The origins of Merrion Square date back to 1762, and by the beginning of the 19th century, it was largely complete. The development was spurred by the construction of Leinster House in 1745-47 and is considered one of the city’s finest surviving squares.
No. 37 is a four storey over basement, mid-terraced Georgian townhouse, constructed in 1787 and located on the west side of Merrion Square. This building has been upgraded and refurbished to create new offices for the Goethe-Institut.
Oldstone were engaged by Stewart Construction as Specialist Conservation Contractor to undertake masonry repairs to the front and rear brick elevations.
Both the existing front facade & rear facades had cementitious mortar within the brick joints. The top floor of the front façade had been previously rebuilt using a modern brick and numerous bricks had been replaced throughout the facade.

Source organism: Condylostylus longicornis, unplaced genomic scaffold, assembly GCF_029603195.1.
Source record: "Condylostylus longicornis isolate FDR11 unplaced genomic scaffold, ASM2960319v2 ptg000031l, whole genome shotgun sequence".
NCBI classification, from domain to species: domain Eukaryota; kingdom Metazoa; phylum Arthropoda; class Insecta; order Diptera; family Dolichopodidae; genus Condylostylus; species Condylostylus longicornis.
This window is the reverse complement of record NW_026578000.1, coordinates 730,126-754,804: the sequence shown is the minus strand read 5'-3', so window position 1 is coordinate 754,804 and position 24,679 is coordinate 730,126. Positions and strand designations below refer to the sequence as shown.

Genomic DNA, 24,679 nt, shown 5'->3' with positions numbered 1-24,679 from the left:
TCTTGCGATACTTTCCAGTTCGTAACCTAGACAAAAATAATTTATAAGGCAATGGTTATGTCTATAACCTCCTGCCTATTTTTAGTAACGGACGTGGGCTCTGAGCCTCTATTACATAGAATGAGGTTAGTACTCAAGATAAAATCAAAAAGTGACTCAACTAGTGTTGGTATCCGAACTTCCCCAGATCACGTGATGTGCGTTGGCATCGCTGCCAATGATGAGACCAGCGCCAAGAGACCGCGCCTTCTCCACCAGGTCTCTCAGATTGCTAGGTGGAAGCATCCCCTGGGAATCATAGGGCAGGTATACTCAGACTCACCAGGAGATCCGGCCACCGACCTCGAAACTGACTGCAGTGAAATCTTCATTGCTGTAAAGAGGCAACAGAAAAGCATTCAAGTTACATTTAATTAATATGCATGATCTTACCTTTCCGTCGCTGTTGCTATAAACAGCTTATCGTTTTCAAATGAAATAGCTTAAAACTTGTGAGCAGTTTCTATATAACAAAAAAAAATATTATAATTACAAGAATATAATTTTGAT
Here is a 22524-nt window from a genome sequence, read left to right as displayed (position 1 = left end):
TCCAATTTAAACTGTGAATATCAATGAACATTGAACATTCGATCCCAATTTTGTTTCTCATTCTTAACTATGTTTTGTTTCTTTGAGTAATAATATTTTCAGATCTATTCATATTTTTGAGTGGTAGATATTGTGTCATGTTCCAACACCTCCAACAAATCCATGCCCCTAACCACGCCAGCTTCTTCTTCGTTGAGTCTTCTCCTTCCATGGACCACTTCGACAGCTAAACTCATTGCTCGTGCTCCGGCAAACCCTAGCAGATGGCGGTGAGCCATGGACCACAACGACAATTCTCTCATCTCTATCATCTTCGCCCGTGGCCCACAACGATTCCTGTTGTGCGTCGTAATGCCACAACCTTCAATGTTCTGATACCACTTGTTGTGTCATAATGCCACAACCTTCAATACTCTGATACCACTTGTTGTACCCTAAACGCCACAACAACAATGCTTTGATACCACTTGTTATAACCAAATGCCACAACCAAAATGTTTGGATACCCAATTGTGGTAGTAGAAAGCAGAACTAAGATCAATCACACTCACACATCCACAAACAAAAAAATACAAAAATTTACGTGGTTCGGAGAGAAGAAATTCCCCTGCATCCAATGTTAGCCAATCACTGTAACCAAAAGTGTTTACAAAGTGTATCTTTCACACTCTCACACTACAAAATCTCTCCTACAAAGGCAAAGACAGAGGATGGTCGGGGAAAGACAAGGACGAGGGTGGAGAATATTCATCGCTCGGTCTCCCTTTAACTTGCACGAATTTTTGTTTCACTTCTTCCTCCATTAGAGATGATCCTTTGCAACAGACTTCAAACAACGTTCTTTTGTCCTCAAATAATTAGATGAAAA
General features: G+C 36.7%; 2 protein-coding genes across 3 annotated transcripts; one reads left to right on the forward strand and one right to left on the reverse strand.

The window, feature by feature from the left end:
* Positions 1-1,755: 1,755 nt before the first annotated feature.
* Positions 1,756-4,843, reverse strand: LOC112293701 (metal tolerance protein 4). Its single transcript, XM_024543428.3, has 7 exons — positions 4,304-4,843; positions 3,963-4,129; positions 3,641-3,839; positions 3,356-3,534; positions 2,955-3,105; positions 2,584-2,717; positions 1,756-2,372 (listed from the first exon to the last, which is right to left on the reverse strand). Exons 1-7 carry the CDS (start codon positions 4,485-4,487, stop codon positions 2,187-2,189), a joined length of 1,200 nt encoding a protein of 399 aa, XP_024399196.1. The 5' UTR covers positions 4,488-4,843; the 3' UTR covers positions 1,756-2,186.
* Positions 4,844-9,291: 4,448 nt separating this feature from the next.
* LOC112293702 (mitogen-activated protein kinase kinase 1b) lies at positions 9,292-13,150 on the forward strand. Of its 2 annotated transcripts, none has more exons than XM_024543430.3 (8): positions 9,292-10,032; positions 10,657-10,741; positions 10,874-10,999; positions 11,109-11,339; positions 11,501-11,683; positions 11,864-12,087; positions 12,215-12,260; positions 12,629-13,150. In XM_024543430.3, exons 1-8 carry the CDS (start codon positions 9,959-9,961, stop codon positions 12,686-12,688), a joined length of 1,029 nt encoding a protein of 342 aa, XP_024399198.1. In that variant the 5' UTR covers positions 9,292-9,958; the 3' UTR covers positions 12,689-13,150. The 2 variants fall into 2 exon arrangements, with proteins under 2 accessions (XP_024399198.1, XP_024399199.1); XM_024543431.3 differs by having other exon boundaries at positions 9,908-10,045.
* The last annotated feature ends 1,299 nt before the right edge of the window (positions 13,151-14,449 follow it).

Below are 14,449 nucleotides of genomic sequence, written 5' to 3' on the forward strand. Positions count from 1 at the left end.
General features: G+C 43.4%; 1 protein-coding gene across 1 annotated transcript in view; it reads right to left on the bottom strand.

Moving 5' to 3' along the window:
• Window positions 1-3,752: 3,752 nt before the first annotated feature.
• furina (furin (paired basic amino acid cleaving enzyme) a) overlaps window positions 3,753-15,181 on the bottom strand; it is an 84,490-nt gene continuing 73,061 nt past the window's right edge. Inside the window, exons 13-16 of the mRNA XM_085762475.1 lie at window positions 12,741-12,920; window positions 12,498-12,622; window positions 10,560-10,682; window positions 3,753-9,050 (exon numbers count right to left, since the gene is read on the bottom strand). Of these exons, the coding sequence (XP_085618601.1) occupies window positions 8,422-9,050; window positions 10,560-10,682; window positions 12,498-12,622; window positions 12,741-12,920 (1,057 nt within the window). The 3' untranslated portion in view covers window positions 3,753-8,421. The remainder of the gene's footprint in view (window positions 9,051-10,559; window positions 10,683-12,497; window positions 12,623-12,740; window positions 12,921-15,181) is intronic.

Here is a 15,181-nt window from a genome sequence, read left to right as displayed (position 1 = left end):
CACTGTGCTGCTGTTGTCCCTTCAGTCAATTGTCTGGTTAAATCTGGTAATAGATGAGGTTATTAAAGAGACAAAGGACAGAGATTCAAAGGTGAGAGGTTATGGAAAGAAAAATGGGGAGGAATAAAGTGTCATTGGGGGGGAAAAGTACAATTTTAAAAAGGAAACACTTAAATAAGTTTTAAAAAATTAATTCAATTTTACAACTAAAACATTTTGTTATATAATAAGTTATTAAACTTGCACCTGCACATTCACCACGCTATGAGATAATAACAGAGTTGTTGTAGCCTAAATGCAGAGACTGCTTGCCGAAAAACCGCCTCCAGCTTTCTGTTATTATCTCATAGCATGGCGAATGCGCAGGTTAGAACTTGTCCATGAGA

In keeping with the traditional and original styles, Wigging pointing was applied to the front elevation and Penny struck pointing applied to the rear. Prior to re-pointing, the facades were gently cleaned using the DOFF steam cleaner. The existing cementitious mortar was carefully removed. Replacement bricks were sourced and installed where the existing brick was badly weathered and beyond repair. Feathered edge window reveals were formed which replaced the more modern patent reveal detail.
The chimneys had their existing cementitious render removed and replaced with lime render. New chimney pots were installed which were bedded in a lime flaunching.
The front door surround had numerous layers of paint removed to expose the underlying stonework. The stone was repaired and beautifully restored back to its original detail.
The front entrance granite steps and surrounding railing base walls were cleaned and repointed in a lime mortar.